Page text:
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basically i have a page on my site with boxes that slide to reveal a background color. I want this background color to be random on load of page by adding a class to the element, eg .blue, .green etc...

I have created this code and as you may notice this randomly sorts the color class and applies to the element, this works for the first 6 elements however this page in particular has 12 elements i wish this to apply to, so my question is how do i apply a random selection of the variable classes to all ".portfolio ul li a "? Would it need to have some form of a repeat?

This is my script ..

function randCol() {
return (Math.round(Math.random())*7); }

$(document).ready(function() {
var classes = [ 'blue', 'orange', 'green', 'pink', 'black', 'white'];
classes.sort( randCol );
$('.portfolio ul li a').each(function(i, val) {
    $(this).addClass(classes[i]);
});

})

This is my source code structure

<div class="portfolio">
<ul>
    <li>
       <a href="#">
         <img src="images/content/portfolio/sample1.png" height="175" width="294" alt="sample" class="front" />
         Text for behind the image                         
       </a>
    </li>


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2 Answers 2

up vote 3 down vote accepted

Your randCol() comparison function doesn't really work. In the first place, such a function should return 1, -1 or 0 depending on whether the first term of the comparison is greater than, less than, or equal to (respectively) the second term.

Second, the code you have in there is apparently intended to reference your 6-element array, but as written it can return values as high as 7, which is 2 higher than the last index of the array. Better to do your randoming within the each() function literal, like so:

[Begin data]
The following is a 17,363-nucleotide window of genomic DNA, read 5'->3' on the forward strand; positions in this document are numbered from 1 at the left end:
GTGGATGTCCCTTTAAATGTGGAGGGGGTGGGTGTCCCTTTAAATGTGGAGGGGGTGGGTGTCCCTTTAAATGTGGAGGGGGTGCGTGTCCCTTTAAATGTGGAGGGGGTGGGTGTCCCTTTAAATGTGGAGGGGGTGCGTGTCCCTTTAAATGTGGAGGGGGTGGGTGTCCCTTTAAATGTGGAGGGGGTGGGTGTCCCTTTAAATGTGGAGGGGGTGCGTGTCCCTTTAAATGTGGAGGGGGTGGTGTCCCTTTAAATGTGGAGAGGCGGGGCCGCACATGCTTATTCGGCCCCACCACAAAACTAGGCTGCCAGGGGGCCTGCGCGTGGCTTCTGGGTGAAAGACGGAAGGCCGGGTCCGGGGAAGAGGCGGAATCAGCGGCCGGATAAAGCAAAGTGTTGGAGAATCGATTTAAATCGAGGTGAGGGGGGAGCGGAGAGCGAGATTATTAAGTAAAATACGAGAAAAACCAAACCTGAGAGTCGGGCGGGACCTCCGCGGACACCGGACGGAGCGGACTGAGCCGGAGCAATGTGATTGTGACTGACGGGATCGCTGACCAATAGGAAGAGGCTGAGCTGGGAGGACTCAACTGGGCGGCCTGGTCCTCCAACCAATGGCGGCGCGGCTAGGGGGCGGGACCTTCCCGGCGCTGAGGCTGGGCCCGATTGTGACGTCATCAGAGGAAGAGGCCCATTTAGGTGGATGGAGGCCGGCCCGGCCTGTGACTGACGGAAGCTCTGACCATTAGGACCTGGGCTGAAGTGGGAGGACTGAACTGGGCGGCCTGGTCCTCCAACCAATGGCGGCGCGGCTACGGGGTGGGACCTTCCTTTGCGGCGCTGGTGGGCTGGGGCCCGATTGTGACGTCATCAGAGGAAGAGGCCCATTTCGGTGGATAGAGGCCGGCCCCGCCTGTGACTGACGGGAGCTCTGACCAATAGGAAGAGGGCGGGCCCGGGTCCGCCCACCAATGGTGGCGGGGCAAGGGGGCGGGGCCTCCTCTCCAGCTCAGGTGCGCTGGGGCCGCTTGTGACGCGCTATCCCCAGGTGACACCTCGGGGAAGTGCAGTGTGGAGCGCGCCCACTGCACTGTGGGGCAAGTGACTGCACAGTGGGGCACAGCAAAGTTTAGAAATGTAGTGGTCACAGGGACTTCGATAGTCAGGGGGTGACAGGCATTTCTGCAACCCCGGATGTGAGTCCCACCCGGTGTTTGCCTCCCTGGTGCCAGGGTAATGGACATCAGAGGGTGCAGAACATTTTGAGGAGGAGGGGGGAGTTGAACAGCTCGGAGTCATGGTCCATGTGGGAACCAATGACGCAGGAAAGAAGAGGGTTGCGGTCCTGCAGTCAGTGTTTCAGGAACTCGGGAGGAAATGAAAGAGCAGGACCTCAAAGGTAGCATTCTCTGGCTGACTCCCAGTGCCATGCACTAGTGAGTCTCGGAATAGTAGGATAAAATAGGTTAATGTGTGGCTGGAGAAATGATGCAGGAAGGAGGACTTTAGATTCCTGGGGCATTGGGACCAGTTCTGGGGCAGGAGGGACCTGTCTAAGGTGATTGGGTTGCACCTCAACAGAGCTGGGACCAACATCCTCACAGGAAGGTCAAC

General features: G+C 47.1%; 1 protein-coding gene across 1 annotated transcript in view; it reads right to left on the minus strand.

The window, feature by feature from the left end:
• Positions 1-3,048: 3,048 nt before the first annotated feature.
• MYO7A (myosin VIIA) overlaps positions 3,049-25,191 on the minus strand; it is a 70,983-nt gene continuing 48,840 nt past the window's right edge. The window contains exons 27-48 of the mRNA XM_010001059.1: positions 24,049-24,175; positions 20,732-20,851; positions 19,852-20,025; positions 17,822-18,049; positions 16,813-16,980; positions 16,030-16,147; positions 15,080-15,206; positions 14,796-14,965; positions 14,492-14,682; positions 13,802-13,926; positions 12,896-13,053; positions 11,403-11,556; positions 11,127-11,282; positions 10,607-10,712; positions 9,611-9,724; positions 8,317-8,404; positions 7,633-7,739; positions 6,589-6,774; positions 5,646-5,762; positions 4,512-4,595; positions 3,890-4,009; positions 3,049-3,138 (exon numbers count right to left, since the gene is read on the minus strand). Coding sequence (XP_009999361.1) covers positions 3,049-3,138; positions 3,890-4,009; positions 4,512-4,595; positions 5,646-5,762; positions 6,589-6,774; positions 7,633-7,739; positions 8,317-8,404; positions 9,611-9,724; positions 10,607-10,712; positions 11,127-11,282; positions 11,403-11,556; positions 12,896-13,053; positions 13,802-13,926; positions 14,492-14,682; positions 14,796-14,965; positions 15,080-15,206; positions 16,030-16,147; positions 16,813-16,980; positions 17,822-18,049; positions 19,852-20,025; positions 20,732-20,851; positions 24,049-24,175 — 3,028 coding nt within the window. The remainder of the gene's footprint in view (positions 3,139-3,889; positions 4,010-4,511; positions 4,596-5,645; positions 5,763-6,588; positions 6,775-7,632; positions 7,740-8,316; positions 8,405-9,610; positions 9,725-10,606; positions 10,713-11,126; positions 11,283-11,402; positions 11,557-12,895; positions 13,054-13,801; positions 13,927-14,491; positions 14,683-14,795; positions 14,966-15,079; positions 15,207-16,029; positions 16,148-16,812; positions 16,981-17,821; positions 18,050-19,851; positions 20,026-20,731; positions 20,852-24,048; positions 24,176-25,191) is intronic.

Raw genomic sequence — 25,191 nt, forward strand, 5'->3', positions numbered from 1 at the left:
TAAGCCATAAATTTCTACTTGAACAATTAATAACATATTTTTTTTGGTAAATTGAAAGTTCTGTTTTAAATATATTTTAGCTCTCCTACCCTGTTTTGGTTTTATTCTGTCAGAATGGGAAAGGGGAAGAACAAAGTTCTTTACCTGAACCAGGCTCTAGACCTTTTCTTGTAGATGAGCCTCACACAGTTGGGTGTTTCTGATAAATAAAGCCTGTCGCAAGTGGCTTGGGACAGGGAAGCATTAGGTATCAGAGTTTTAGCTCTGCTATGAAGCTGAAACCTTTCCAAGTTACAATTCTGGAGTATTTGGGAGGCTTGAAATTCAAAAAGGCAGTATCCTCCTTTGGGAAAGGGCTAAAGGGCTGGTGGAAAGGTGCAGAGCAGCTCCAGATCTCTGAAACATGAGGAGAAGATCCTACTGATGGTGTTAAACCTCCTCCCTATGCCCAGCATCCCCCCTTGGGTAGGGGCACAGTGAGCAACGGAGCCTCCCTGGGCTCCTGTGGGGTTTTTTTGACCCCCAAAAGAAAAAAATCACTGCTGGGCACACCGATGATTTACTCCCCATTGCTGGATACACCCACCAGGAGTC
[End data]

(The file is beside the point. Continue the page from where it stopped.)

$(document).ready(function() {
var classes = [ 'blue', 'orange', 'green', 'pink', 'black', 'white'];

$('.portfolio ul li a').each(function(i, val) {
    var index = Math.floor(Math.random()*6); // highest value will be 5, lowest will be 0
    $(this).addClass(classes[index]);
});
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1  
Perhaps use var index = Math.floor(Math.random()*classes.length); and then you can add any number of colours to the array without having to remember to change the factor. –  Dave Anderson Oct 29 '10 at 1:13
    
Thats perfect, thanks very much for the explanation also I am very new to JScript. –  XtremeGinn Oct 29 '10 at 1:17
    
@Dave Anderson, nice addition a good idea should i need to add new colors. Thanks –  XtremeGinn Oct 29 '10 at 1:19
    
@Dave Andersion: Of course. This was merely an illustration of a technique, not a finished product. –  Robusto Oct 29 '10 at 2:32

the above answer may result in repetition of clours I think this can fix it :)

$(document).ready(function() {
var classes = [ 'blue', 'orange', 'green', 'pink', 'black', 'white'];
var temp=0;
$('.portfolio ul li a').each(function(i, val) {
    if(temp==0){
    var index = Math.floor(Math.random()*6);}
    else{ 
    var index = Math.floor(Math.random()*6);
    index=temp+index;
    temp=index;}
});
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